Curiosity Mission Updates
Sols 2090-2092: Watch the SkiesWritten by Ryan Anderson on 06.26.2018
NASA's Mars rover Curiosity acquired this image using its Right Navigation Cameras (Navcams) on Sol 2089 Credit: NASA/JPL-Caltech
Despite the global dust storm (more correctly known as a "planet encircling dust event") darkening the skies, our nuclear-powered rover continues to do good science. The sol 2090 plan begins with the first of several Navcam observations of the dusty atmosphere over the weekend, followed by ChemCam observations of the targets "Caribou Lake," "Simar,"and "Arlberg". ChemCam also will image the target "Young Lake" again. Mastcam will take individual pictures of the ChemCam targets on Arlberg and Caribou Lake, plus small stereo mosaics of Simar and "Hawk Ridge" to help measure the orientation of the veins and layers seen there. Mastcam will then make some observations of the sun and the distant crater rim to measure the dust in the atmosphere and MARDI will take an image of the ground underneath the rover. Later in the afternoon on sol 2090, Mastcam will take some images of MAHLI to make sure it isn't getting too dusty. APXS will then make two measurements: one on "Hunter Lake" and another on Caribou Lake.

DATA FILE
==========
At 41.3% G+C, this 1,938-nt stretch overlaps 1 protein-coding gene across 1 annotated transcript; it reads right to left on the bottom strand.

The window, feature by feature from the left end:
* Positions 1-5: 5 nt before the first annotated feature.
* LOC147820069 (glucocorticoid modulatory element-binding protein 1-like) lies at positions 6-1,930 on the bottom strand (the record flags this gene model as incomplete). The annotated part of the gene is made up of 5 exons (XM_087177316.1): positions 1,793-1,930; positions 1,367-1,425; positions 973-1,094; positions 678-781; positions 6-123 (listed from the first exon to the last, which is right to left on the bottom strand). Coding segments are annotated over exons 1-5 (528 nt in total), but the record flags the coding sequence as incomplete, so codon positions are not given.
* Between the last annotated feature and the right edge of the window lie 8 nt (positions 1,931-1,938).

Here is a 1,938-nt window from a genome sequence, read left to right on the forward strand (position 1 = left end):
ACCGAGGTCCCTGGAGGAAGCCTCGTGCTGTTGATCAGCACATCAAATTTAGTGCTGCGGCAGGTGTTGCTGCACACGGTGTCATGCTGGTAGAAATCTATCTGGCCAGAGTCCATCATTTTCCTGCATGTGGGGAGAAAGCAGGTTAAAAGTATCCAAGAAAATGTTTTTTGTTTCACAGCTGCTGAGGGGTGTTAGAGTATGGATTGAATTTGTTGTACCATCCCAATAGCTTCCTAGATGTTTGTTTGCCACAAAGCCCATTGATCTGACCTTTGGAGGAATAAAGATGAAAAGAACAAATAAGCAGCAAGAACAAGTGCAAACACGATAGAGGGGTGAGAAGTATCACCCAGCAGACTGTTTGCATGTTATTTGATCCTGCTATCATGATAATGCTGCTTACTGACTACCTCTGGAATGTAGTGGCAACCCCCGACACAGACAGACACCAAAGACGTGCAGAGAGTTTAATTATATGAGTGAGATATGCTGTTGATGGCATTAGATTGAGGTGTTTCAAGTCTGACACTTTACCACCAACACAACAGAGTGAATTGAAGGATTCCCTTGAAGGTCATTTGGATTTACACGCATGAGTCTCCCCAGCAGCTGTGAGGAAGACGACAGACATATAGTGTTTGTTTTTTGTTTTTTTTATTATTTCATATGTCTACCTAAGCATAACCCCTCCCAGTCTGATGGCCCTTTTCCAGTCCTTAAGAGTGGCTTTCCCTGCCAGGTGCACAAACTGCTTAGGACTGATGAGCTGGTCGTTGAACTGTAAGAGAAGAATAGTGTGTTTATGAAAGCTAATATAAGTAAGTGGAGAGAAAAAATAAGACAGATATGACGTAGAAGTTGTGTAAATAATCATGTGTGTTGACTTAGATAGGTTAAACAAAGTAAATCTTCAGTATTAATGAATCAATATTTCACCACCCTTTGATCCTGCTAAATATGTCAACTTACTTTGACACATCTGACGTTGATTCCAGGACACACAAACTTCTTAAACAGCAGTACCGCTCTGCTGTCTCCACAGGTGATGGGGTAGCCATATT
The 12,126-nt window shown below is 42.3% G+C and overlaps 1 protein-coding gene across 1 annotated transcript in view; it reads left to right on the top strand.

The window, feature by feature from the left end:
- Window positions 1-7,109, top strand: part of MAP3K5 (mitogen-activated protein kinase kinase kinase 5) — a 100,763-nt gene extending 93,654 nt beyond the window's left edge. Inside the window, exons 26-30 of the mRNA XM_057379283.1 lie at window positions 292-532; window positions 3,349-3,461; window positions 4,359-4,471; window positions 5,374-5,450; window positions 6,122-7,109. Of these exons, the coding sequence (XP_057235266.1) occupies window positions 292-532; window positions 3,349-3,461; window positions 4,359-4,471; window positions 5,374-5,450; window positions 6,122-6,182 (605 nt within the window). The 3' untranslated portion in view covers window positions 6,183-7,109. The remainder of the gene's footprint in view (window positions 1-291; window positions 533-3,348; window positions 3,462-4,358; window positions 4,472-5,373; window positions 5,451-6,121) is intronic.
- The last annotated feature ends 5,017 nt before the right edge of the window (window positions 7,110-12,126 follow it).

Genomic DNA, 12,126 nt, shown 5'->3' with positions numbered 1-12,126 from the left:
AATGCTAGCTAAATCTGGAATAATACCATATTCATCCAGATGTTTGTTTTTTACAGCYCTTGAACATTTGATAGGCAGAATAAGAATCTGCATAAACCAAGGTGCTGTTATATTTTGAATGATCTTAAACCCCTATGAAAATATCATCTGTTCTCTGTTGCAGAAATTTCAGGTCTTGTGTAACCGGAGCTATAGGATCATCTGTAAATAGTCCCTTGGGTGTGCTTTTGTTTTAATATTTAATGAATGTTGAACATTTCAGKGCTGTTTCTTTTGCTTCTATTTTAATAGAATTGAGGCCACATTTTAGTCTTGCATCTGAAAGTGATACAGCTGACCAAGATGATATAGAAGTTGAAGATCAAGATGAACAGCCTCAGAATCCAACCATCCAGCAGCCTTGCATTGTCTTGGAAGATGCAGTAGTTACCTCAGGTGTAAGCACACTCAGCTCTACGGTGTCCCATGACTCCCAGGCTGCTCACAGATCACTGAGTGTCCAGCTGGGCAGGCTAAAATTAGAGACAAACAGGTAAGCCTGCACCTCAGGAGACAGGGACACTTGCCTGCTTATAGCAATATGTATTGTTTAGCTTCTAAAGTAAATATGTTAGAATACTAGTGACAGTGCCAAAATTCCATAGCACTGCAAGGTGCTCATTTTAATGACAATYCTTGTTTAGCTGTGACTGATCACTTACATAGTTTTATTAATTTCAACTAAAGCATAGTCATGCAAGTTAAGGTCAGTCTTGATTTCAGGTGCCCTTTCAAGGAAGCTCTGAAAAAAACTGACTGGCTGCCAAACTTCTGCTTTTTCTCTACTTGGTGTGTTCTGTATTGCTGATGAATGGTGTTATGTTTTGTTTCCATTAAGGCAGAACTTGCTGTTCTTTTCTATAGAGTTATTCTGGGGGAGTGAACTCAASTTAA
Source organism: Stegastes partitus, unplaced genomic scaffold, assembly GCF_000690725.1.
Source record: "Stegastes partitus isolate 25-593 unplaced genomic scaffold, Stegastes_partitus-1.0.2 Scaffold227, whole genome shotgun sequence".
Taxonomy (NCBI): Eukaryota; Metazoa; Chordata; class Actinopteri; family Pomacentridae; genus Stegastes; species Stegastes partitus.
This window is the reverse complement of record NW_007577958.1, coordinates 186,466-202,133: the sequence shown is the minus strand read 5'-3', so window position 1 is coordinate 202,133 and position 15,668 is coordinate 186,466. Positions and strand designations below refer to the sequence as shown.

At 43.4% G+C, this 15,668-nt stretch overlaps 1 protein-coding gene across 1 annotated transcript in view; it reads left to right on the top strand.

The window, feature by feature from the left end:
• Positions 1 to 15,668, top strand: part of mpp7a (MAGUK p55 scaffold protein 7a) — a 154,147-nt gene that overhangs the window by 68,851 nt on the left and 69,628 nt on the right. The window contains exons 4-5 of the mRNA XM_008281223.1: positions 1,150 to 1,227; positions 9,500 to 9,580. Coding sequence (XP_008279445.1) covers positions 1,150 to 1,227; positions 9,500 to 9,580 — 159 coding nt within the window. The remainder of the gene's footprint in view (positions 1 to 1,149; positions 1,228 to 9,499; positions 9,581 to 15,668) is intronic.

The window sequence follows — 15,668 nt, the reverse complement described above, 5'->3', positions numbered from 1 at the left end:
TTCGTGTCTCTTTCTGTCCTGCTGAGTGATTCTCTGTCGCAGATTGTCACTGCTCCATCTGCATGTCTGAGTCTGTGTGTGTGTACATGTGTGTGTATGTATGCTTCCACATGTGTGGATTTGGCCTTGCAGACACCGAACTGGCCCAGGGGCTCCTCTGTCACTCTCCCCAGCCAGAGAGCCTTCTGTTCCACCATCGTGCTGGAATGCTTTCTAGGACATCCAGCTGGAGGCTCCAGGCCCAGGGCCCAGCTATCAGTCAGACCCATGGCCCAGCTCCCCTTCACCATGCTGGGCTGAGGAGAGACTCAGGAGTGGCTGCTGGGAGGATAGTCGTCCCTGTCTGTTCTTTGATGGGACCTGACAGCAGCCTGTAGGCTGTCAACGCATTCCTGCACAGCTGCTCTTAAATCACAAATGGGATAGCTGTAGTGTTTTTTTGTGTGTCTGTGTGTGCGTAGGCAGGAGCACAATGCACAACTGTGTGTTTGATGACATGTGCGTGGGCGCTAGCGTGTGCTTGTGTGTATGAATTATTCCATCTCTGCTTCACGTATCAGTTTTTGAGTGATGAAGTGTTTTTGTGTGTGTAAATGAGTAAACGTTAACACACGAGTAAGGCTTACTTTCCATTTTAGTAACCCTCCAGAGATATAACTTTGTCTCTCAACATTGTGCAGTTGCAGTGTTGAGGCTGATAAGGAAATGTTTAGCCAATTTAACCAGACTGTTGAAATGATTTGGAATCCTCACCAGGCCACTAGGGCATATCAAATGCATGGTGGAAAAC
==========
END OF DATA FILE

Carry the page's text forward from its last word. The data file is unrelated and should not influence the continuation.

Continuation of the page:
About this Blog
These blog updates are provided by self-selected Mars Science Laboratory mission team members who love to share what Curiosity is doing with the public.
Dates of planned rover activities described in these reports are subject to change due to a variety of factors related to the Martian environment, communication relays and rover status.